A standard response to Dworkin's work (both to his early writings and to the later, interpretive approach) is that judges and legal theorists should not look at law through “rose‐colored glasses”, making it “the best it can be”; rather, they should describe law “as it is”. The key to understanding Dworkin, in particular his later work, is to understand his response to this kind of comment: that there is no simple description of law “as it is”; or, more precisely, that describing law “as it is” necessarily involves an interpretive process, which in turn requires determining what is the best interpretation of past official actions. Law “as it is”, law as objective or non‐controversial, is only the collection of past official decisions by judges and legislators (which Dworkin refers to as the “pre‐interpretive data”, which are subject to the process of constructive interpretation). However, even collectively, these individual decisions and actions cannot offer an answer to a current legal question until some order is imposed upon them. That order is the choice, the moral‐political choice, between tenable interpretations of those past decisions and actions. If asked, say, “What is the law regarding economic recovery for nervous distress?”, it is quite possible that a lawyer will not be able to offer any authoritative source which speaks directly to the specific problem posed; that is, the question may be unsettled in the laws of that jurisdiction. It (p. 568) may be that the lawyer can point to certain statutes that are relevant, and to certain decisions by courts at various levels on related matters, and perhaps even to the writings of commentators suggesting that future decisions on this question come out one way rather than another, but it may be that none of these items directly and conclusively answers the question posed. To get that answer, the lawyer must go through a certain kind of reasoning process, deriving an answer from the various materials. For Dworkin, this is an act of “interpretation”.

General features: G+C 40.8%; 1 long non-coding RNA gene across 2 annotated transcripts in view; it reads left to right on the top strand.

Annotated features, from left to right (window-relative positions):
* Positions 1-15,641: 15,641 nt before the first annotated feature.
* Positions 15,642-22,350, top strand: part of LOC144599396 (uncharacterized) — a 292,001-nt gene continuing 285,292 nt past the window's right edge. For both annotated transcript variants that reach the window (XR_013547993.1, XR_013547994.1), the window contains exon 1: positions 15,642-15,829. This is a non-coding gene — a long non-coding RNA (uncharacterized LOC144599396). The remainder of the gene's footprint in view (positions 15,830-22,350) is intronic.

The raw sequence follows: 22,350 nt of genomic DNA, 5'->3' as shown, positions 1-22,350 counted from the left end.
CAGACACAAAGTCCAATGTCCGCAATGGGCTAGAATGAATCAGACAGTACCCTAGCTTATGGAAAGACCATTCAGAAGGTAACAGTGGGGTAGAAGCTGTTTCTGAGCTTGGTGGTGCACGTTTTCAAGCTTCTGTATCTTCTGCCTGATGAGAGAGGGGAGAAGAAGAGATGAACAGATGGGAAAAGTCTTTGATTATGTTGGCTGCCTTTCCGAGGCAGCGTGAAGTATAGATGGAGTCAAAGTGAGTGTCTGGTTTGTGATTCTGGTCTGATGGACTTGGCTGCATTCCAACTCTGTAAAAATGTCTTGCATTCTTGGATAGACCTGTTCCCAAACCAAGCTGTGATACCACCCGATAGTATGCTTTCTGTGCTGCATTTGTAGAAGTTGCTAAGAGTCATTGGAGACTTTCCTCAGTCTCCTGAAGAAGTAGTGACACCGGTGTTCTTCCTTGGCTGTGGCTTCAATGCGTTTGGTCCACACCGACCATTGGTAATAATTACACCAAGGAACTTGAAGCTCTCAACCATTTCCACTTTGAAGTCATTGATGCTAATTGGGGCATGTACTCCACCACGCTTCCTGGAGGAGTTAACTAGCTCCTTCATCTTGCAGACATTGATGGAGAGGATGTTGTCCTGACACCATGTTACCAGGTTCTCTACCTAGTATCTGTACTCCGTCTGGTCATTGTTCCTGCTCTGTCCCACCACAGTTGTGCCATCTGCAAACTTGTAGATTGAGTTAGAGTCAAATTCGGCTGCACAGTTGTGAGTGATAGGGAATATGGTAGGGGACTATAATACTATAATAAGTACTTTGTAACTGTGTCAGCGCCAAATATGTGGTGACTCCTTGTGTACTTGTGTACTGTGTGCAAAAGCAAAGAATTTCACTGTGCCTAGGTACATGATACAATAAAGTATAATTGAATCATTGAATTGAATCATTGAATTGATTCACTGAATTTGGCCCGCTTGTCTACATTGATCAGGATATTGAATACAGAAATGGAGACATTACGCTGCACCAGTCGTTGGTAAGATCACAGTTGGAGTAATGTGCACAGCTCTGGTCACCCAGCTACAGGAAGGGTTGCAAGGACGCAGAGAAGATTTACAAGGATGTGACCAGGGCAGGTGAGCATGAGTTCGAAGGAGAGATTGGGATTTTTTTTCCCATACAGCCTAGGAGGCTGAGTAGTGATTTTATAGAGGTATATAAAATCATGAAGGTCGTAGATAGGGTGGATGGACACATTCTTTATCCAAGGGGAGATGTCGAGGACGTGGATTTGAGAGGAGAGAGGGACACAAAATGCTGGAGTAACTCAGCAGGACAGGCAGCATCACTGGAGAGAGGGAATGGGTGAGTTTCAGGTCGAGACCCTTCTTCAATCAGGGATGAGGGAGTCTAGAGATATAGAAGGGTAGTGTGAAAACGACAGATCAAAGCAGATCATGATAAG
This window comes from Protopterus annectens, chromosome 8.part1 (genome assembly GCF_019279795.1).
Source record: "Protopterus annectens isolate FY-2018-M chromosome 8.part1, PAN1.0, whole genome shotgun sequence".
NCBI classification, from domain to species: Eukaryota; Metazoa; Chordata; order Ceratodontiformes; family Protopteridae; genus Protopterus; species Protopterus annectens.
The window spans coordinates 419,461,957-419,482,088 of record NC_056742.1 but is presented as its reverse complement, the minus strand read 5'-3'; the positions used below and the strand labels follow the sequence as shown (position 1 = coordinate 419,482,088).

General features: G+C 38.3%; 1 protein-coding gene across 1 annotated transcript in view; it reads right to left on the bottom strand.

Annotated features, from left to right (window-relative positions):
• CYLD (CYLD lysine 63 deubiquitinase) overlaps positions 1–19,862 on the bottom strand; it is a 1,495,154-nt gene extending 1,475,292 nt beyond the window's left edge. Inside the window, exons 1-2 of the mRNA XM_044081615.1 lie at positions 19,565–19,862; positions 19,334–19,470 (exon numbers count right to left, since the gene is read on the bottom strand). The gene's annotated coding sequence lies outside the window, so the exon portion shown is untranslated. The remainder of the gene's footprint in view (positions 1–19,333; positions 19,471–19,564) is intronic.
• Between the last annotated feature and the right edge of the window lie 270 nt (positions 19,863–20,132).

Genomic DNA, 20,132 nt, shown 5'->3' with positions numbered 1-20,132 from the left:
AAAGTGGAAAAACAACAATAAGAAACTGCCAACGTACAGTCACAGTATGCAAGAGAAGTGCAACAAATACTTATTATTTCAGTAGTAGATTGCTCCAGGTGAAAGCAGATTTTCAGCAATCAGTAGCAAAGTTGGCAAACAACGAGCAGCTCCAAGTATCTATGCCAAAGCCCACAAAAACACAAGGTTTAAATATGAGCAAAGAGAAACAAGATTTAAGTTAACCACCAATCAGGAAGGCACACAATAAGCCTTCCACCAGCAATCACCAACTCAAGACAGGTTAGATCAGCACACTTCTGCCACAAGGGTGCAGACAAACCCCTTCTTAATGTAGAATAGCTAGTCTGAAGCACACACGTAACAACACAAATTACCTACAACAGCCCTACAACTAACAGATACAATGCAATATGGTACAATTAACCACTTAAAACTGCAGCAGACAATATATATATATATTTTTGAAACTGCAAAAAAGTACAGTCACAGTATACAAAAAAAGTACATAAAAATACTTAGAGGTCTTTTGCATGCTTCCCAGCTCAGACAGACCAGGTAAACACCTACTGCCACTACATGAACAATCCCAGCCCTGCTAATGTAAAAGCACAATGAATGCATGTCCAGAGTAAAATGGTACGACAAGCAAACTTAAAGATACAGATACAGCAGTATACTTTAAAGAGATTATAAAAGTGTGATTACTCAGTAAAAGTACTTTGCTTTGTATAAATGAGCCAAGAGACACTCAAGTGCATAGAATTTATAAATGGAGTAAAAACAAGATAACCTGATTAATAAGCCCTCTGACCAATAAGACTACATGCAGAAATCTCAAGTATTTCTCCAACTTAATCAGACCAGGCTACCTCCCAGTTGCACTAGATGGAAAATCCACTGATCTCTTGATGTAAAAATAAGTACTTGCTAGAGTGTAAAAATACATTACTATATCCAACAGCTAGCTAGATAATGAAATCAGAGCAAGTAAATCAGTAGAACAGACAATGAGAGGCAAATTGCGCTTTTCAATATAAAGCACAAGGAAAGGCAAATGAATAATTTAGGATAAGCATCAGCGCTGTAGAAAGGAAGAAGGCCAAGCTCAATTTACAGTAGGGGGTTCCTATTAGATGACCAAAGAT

What of the situations where there do seem to be authoritative legal sources directly on the point? For example, the lawyer might triumphantly announce that the appellate court had rendered a decision on the very issue just a few weeks earlier. Is that the end of the matter? Is there then no need for “interpretation”? Even putting aside possible questions of whether the appellate court decision might be subject to a different interpretation (its language perhaps having been ambiguous), Dworkin might point out that a skilled advocate could still argue, looking at all the relevant past legal decisions, that the appellate court decision was mistaken and should be overturned, or that the decision was too broad and that it will probably be limited later.